The mating biology of termites: a comparative review
Eusocial living influences mating system evolution if kin selection selects for a low number of
fathers to increase helper relatedness and helping incentive. Consequently, polyandry resulting in
pre- and postcopulatory sexual selection is restricted in social compared to nonsocial species.
Despite a growing body of literature, empirical studies are still needed to understand fully the
effects of kin selection on mating system evolution or vice versa. Here we review the mating biology
of termites and conclude that they make interesting study species to unravel the evolutionary
interplay between mating system evolution and eusociality. A number of reproductive characteristics
of termites differ substantially from those of other insects. Polyandry appears to be mostly absent
in termites and lifetime pair formation is achieved early in life, after an initial dispersal flight.
The consequent absence of postcopulatory sexual selection coincides with the loss of a number of
reproductive traits, such as elaborate male and female genitalia, flagellated sperm and seminal
fluid-producing male accessory glands. The absence of sexually selected, female-harming male traits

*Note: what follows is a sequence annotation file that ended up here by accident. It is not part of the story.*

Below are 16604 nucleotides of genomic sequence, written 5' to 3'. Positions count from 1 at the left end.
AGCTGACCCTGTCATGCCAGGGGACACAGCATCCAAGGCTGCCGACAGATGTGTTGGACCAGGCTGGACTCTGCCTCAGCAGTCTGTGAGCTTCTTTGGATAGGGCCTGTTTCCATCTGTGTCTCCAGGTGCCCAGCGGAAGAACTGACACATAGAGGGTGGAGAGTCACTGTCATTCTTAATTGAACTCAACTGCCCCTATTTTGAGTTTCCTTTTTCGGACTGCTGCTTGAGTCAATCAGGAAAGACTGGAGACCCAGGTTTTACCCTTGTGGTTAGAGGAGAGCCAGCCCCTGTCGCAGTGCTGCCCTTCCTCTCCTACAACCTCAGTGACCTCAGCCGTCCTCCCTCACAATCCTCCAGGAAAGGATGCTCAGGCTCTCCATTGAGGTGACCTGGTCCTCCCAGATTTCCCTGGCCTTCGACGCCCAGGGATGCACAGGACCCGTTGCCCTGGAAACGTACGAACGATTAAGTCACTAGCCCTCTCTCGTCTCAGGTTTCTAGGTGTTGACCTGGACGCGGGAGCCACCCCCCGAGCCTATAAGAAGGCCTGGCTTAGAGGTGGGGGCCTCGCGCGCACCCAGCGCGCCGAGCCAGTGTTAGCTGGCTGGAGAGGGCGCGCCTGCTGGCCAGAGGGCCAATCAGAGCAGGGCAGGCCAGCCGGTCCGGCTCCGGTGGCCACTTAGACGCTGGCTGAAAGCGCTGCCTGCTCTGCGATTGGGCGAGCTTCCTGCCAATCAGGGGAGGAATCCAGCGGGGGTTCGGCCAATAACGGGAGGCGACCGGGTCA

suggests that the interests of males and females are well aligned in most termites, fostering the
evolution of kings, males with life expectancies comparable to those of queens and the ability to
supply sperm continuously. Comparative work on mating system evolution between the diplodiploid
termites and the haplodiploid hymenopteran social insects can be used to explain the influence of
kin selection. We conclude that the study of social insect reproduction offers exciting opportunities
to understand the evolutionary interplay between sexual, natural and kin selection.
Ant; bee; copulation; sexual selection; social insect; sperm storage; termite; wasp